The 'light-truck' loophole
© St. Petersburg Times
published February 4, 2003
Imagine if wealthy business owners were actually rewarded for buying the largest, most inefficient SUVs by allowing them to deduct more than half the sticker price from their taxes. Actually, you don't have to make up that scenario, because it's an existing loophole that cost the government about $1-billion in tax revenues last year.
Rather than trying to close the loophole, the Bush administration has initially proposed to make it larger. Instead of an immediate $25,000 deduction plus depreciation that the law now allows, the administration would triple the amount to $75,000. So a small-business owner (including some doctors and lawyers) who bought a Hummer H1 for $102,581 would, under the proposed rule, be allowed to deduct a total of $87,135 (including depreciation) from the cost. That would translate to a tax savings of $33,634 for someone in the 38.6-percent tax bracket, according to an analysis by the New York Times.
Here's the kicker. To be eligible for the immediate deduction, the SUV has to be a behemoth like the Hummer, weighing more than 6,000 pounds. No lightweight, fuel-efficient vehicles need apply.
At a time when gas prices are rising and war is on the horizon, such a giveaway was a little much even for the consumption-oriented administration.
Dr. John Graham, with the Office of Management and Budget, said the administration was willing to rethink the $75,000 deduction. "We have an open mind about whether the deduction for cars needs to be refined," he said.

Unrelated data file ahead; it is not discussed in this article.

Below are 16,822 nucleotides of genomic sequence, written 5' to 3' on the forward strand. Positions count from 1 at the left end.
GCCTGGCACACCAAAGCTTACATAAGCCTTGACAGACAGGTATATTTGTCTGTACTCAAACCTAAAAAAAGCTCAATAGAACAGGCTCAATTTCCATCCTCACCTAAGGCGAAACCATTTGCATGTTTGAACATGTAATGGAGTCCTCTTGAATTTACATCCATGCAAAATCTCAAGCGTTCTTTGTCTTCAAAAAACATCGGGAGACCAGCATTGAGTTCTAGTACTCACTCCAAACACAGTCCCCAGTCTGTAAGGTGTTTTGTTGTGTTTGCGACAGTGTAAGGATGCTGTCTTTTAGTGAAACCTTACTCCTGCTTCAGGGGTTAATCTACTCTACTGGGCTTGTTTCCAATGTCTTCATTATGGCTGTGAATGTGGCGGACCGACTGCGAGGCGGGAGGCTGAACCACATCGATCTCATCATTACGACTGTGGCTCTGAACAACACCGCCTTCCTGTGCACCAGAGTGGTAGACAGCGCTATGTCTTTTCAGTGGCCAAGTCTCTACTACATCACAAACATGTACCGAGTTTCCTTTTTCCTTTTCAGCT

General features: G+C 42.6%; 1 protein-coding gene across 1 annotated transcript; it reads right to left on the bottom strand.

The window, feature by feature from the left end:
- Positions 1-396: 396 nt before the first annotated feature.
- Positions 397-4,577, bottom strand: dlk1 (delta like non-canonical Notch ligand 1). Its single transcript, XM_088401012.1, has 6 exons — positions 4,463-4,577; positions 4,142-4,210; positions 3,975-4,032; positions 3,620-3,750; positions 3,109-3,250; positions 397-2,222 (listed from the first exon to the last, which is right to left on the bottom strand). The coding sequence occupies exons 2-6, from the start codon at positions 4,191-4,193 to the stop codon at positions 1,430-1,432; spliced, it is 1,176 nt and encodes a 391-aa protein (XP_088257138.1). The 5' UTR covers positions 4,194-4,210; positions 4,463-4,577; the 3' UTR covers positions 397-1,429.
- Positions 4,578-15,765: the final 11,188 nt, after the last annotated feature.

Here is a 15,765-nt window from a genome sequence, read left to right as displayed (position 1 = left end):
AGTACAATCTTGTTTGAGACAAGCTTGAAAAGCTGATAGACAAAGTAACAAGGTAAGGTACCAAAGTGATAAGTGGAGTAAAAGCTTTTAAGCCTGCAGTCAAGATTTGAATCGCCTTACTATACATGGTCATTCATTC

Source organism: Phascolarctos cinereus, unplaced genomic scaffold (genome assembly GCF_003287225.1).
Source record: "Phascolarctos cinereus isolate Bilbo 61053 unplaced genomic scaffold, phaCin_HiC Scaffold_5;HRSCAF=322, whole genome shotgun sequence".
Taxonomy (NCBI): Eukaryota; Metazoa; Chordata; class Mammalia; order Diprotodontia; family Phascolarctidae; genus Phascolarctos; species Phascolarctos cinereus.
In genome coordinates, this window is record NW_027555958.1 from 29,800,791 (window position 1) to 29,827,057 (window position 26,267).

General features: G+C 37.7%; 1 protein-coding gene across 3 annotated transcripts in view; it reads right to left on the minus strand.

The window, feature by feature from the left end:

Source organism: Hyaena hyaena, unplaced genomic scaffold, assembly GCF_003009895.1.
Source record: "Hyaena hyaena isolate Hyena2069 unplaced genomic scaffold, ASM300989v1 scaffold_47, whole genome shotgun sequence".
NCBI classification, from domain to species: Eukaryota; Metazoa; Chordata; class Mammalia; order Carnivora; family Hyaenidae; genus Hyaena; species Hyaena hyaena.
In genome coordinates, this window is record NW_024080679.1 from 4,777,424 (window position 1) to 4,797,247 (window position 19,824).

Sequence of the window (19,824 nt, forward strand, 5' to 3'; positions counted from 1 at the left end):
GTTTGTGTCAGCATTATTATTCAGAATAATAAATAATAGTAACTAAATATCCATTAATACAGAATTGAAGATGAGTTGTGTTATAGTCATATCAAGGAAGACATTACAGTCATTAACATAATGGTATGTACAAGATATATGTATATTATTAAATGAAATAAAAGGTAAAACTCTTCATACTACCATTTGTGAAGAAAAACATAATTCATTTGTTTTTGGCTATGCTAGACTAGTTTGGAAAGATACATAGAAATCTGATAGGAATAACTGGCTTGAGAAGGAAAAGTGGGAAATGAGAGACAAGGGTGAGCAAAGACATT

Tinkering won't fix this loophole, which needs to be closed. "Before, (the loophole) was large enough to drive a small SUV through," said David Friedman, an engineer at the Union of Concerned Scientists. "Now, it's large enough to drive a Hummer through."
The loophole is an unintended consequence of tax policy that helps business owners depreciate their trucks the same as other equipment. The problem is that the government also allows automakers to classify their largest SUVs as "light trucks" so they can ignore the mileage requirements put on cars.
It didn't take long for tax advisers and car dealers to take advantage of the loophole, even though their target audience is more interested in the tax deduction than in hauling freight. Here's the advice one accountant gave his online readers: "If you are a small business owner in the market for a business vehicle, looking for a substantial tax break, or both, a heavy sport utility vehicle may be for you."
This is not only bad tax policy but bad energy policy, as well. The "trucks" eligible for the deduction are the most wasteful. The Hummer, for example, weighs 7,000 lbs. and gets 8 miles-per-gallon. Apparently, the Bush administration is reconsidering the $75,000 deduction because it seems counterproductive to another of its policies to seek minor improvements in SUV fuel economy.
The best way to close this loophole is to remove the "light truck" designation for SUVs. But that is not likely to happen because of heavy lobbying from the Big 3 automakers and unions. So rather than rethinking the $75,000 deduction for heavy vehicles, the Bush administration should do away with the deduction entirely. They should find a way to reward small business owners who buy fuel-efficient vehicles.
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